Direct democracy is only sustainable in its absolut form. If the sovereignty of the people is compromised then it will erode - and by definition, it would no longer be a truly direct democracy.
There can be no compromises. The sovereignty must stay with the individual and through the individual with the people. All current systems make compromises that turn their democracy into a farce.
Here in Switzerland we call our system a half-direct democracy. We have made compromises that mix the concepts of direct and representative democracy. The same is true for the system in California. Even if California would have a system that sustains direct democracy to the top it would be a farce because California itself has no sovereignty.
I believe that the basic unit of sovereignty is the individual and not the community. In a direct democracy the individual can not delegate this responsibility to the community.
If an individual in a certain situation believes that the right thing to do is to break the law, then it is ok do so, as long as that individual is willing to accept the consequences. Sometimes breaking the law might be the only honorable thing to do.
Even in the military, individuals should be responsible for there actions and follow their conscience - but still suffer the punishment if they decide to go against the rules.
Only free individuals will be good community members. The community is the first and most important level of "hierarchy" but not the basic unit of sovereignty, in my opinion.
"Can democracy coexist with hierarchy?" ...Probably not, because when I described a direct democracy working over several hierarchical levels, I should probably have dropped the word hierarchy, since I believe that there should be direct interaction between the individual and any level and not just an indirect structure where the individual is only involved on the local level.
So, hierarchy is probably an inherently bad thing and not compatible with democracy. But I think direct democracy can work at various levels from local to global.
John Baldwin, Robert Watson and Scott Long .
Robert Watson: "One of the things I like to point out about FreeBSD is the longevity we see in our contributors -- we are one of the few open source projects that can demonstrate a code history going back almost 30 years, and who have active developers who have worked on that code base for much of that time! I began using FreeBSD in about 1995, and joined the developer team in 1999 -- despite being on the project six years, I consider myself a relative newcommer. Many commercial software companies would count themselves lucky if their senior engineers had half that time working on a project."
Speaking at the UN General Assembly on Tuesday , Peter Maurer, the Swiss ambassador to the United Nations, called for "stronger and more specific wording" of the proposal to make the Security Council "more representative, more transparent, more accountable and more inclusive". A very, very first babystep towards qualified minority veto rights? Wishful thinking. I'm sure.
In the United Nations, a qualified minority veto should replace the current post-world-war-II veto rights in the security council and get UN reforms moving towards global democratisation. Already on a local and national level there may be needs to protect ethnic, religious, geographic or language minorities from being overpowered by the majority. Harmonization and consensus development tends to be easier to achieve on local levels and will probably need some help by design on hierarchical levels further removed from the individual.
Certain decisions could for example require a qualified majority in order to override a qualified minority veto. If 2/3 of the nations in one world region reject a proposal then it will be blocked even if it is backed by the majority of the global voters - unless the approval exceeds 2/3 overall. Or the rule might simply be that the percentage of overall approval has to exceed the percentage of minority disapproval.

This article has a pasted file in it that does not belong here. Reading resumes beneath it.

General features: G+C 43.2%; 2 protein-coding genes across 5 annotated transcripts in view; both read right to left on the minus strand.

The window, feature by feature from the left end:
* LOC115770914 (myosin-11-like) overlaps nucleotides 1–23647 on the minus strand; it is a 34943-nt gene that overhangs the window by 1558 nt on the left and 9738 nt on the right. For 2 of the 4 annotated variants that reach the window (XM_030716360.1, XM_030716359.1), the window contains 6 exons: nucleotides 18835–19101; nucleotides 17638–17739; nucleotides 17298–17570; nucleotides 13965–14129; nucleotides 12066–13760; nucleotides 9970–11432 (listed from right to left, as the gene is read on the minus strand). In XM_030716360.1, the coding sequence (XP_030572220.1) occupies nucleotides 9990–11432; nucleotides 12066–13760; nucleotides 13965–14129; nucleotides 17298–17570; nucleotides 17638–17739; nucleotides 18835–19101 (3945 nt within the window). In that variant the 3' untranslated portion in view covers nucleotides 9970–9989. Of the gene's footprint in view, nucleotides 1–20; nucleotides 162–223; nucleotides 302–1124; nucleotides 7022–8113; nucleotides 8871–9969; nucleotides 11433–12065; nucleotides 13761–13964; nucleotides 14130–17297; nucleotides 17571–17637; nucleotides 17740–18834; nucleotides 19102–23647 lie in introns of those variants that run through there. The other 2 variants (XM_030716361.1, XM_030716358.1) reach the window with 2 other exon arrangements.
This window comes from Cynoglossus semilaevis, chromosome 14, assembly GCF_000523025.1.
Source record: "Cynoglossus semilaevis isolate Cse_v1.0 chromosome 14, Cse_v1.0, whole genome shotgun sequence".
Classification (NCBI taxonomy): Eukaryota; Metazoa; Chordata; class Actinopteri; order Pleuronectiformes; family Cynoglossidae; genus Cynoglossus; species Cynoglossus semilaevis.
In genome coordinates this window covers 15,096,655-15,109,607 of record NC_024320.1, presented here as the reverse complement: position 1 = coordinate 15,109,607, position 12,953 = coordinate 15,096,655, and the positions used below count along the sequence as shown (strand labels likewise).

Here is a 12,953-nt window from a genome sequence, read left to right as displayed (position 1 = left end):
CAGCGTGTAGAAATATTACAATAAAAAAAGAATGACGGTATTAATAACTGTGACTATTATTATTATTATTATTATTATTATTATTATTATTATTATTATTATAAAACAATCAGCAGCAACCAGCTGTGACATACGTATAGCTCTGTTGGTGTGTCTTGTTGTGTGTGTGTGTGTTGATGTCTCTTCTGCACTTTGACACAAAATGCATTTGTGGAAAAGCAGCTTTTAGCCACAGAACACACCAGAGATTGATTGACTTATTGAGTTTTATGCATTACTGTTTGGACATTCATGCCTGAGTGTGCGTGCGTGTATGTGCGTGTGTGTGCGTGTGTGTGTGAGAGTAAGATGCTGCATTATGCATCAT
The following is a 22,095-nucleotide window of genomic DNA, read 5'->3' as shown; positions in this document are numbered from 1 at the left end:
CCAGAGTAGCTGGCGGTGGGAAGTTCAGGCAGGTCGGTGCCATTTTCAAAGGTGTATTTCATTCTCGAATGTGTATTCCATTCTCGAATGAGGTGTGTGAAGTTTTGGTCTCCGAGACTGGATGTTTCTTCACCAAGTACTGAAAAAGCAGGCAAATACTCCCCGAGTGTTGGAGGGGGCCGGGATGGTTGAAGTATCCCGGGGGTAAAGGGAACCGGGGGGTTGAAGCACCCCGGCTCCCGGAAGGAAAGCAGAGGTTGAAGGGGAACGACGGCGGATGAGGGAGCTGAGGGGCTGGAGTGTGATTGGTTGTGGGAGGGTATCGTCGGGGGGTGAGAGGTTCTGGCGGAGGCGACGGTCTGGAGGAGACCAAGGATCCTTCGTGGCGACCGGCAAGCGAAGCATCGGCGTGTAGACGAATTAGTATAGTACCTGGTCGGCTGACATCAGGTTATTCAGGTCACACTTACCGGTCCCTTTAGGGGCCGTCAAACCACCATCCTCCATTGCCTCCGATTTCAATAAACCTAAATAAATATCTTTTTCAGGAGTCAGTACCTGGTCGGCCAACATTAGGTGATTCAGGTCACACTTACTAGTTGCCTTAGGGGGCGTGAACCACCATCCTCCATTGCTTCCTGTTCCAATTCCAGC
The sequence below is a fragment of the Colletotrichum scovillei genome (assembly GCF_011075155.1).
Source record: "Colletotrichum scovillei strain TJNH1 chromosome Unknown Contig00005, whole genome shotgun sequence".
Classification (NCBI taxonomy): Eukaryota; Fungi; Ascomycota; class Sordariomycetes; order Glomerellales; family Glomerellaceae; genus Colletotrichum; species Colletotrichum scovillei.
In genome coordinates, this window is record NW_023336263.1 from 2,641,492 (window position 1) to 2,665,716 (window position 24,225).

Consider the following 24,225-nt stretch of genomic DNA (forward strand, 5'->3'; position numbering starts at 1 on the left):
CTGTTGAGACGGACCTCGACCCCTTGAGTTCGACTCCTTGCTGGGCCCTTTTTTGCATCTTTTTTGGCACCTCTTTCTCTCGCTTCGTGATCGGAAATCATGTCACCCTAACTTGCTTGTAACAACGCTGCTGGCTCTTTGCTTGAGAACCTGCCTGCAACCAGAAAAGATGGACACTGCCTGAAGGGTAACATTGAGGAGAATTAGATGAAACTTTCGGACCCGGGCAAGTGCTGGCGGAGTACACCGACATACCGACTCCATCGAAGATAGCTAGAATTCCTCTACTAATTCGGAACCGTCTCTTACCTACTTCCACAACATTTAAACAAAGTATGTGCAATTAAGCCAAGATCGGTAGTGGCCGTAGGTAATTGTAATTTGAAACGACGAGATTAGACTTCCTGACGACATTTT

With fine tuned systems like this, I believe even a global direct democracy will be possible.
Can democracy coexist with hierarchy?
"In envisioning a new democratic system, we might think we could do better than America's Founding Fathers, and design a liberal democracy with even stronger safeguards against the centralization of power. I suggest that we would be deluding ourselves. In the compromise between hierarchical government and popular sovereignty - which is the defining characteristic of liberal democracy - the tendency toward hierarchical centralization will always eventually win out. The forces pushing toward centralization - both elite pressures and legitimate concerns for efficiency - act relentlessly over time. In the contest between stone and water, the stone, no matter how strong, eventually succumbs to erosion."
"At its best, liberal democracy provides only a very limited version of democracy, and it always goes downhill from there, as regards responsiveness to popular sentiment. If we want to establish genuinely democratic societies, we need to look for models of governance that are not based the delegation of power to hierarchical institutions, and which enable people to participate directly in the process of setting the agendas of their societies."
I believe the criteria that causes modern democracies to suffer from erosion is not that they are "liberal democracies" but that they are "representative democracies". I hope Richard will use that term instead, since it is not the liberal characteristics that cause the erosion of democracy. While todays liberal democracies are representative democracies, they could also be direct democracies and not suffer from erosion.
Yes, I think it is possible to design a system that would be a direct democracy and that would not erode. The people can delegate law making to a legislature and the people can delegate the execution of decisions to an executive government. But they must not delegate the decision making and they must not delegate responsibility.
The people do not need leaders but instead must lead through initiatives and referendum. Initiatives to give binding orders to the executive and legislature and referendum to control and confirm that work of the executive and legislature.
Since in a direct democracy it's the people that make decisions, it would always be the people that decide which issues are put to a referendum. And ministers would lead their ministries and would never attempt to lead the people or make decisions for them.
I believe hierarchical direct democracies can escape erosion if the delegation of responsibility to higher levels always stays reversible. Never delegate the final decision making and never delegate responsibility.
Ultimately every people have the government they deserve.